When a crime is allegedly committed using the internet the first question is always, “Where should this case be handled?” Should it be in the state where the offender committed the offense? Should it be where the victim lives? Should it be somewhere else like in federal court?
Illinois has specifically addressed this issue relating to internet crimes. The Illinois legislature has specifically addressed the venue concerns for crimes committed over the Internet with the following legislation:
A person who commits the offense of online sale of stolen property, online theft by deception, or electronic fencing may be tried in any county where any one or more elements of the offense took place, regardless of whether the element of the offense was the result of acts by the accused, the victim or by another person, and regardless of whether the defendant was ever physically present within the boundaries of the county.
A person who commits the offense of identity theft or aggravated identity theft may be tried in any one of the following counties in which: (1) the offense occurred; (2) the information used to commit the offense was illegally used; or (3) the victim resides.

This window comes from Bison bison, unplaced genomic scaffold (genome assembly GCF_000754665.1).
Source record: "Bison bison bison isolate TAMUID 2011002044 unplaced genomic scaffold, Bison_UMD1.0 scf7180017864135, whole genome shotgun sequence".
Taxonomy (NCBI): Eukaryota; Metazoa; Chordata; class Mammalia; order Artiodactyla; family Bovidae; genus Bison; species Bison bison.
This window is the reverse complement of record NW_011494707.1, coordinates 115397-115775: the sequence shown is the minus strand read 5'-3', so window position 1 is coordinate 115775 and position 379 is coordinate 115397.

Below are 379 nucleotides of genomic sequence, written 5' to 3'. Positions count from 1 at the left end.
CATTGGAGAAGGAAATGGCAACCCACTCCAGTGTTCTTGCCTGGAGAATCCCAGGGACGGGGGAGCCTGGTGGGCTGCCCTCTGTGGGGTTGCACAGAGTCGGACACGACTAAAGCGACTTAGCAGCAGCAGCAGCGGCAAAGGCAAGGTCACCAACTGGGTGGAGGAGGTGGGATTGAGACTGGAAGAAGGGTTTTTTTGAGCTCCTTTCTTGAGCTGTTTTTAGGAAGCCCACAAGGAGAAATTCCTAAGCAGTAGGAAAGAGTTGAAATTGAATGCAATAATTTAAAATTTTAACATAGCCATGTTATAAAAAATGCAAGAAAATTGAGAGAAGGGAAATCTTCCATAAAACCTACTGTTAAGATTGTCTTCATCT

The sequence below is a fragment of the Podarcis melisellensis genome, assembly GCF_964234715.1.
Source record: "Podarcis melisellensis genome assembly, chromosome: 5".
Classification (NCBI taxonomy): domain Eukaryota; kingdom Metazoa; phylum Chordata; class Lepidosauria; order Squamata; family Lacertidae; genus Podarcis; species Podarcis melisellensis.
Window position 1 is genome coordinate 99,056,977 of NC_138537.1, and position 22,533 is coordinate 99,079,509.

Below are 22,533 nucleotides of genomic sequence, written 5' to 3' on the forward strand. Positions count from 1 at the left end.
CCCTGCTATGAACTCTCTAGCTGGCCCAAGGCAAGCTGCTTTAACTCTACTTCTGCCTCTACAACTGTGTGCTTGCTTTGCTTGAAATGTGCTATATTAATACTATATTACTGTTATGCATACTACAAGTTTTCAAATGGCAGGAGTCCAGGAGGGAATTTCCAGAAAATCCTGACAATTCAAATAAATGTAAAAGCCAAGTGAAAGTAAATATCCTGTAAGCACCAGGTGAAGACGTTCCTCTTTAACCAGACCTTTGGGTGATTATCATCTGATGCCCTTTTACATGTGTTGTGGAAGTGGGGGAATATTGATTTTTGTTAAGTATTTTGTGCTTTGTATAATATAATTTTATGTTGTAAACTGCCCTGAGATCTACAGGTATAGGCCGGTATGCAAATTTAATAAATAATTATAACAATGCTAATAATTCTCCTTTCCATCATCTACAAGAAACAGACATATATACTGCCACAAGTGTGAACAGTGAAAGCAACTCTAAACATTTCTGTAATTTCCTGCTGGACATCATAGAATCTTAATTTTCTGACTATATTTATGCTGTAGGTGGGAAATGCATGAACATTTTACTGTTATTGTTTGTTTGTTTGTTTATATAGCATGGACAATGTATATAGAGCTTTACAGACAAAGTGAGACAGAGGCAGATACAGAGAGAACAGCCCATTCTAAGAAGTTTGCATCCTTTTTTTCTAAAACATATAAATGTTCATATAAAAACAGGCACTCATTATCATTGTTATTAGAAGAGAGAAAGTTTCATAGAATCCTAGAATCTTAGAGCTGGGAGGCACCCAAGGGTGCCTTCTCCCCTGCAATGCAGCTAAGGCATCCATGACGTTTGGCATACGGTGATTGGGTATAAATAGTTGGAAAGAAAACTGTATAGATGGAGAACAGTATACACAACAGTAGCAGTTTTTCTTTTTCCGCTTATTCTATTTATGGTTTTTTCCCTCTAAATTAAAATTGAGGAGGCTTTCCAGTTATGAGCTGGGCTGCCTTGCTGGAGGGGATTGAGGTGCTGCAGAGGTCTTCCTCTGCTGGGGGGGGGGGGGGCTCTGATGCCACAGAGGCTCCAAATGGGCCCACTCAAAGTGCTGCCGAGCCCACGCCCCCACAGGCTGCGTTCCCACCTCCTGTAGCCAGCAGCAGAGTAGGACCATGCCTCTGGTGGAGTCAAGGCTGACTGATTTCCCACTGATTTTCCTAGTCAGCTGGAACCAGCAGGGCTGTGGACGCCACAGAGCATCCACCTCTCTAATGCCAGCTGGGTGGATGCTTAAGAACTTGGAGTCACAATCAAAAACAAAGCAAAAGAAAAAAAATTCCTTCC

If a person is charged with more than one violation of identity theft or aggravated identity theft and those violations may be tried in more than one county, any of those counties is a proper venue for all of the violations. 720 ILCS 5/1-6.
Since internet crimes and computers are rarely limited to a single state, federal jurisdiction is often the triggered. According to the doctrine of preemption, federal law trumps state law when federal law conflicts with a state law on a subject. Federal preemption is based on the Supremacy Clause of the U.S. Constitution and is closely related to the powers granted Congress in the Commerce Clause. Another point to remember is that federal charges may exist and proceed even when state charges are pending. One does not necessarily cancel or preclude the other.
In addition to being subject to state and federal criminal laws, defendants who commit internet crimes are also open to being charged with wire fraud and violations of the Racketeer Influenced and Corrupt Organizations Act (RICO), under 18 U.S.C. §1961, which generally allow for treble damages, attorneys’ fees, and dissolution if applicable.
Wire fraud simply requires a scheme to defraud and the use of wire communications, which includes anything done on the Internet under 18 U.S.C. §1343. To prove wire fraud, the law requires proof of any plan or intent to do harm (this is interpreted very broadly), and potential or actual loss of property (money or intangibles). Penalties under the federal law include fines and up to five years in prison. If the violation affects a financial institution, the penalties are increased to up to $1 million and 30 years in jail.
Purav Bhatt is a criminal defense attorney serving the Chicagoland area including Cook, Lake, DuPage and Will counties. If you or a loved one has been charged with a criminal offense contact The Law Office of Purav Bhatt at 773-791-9682.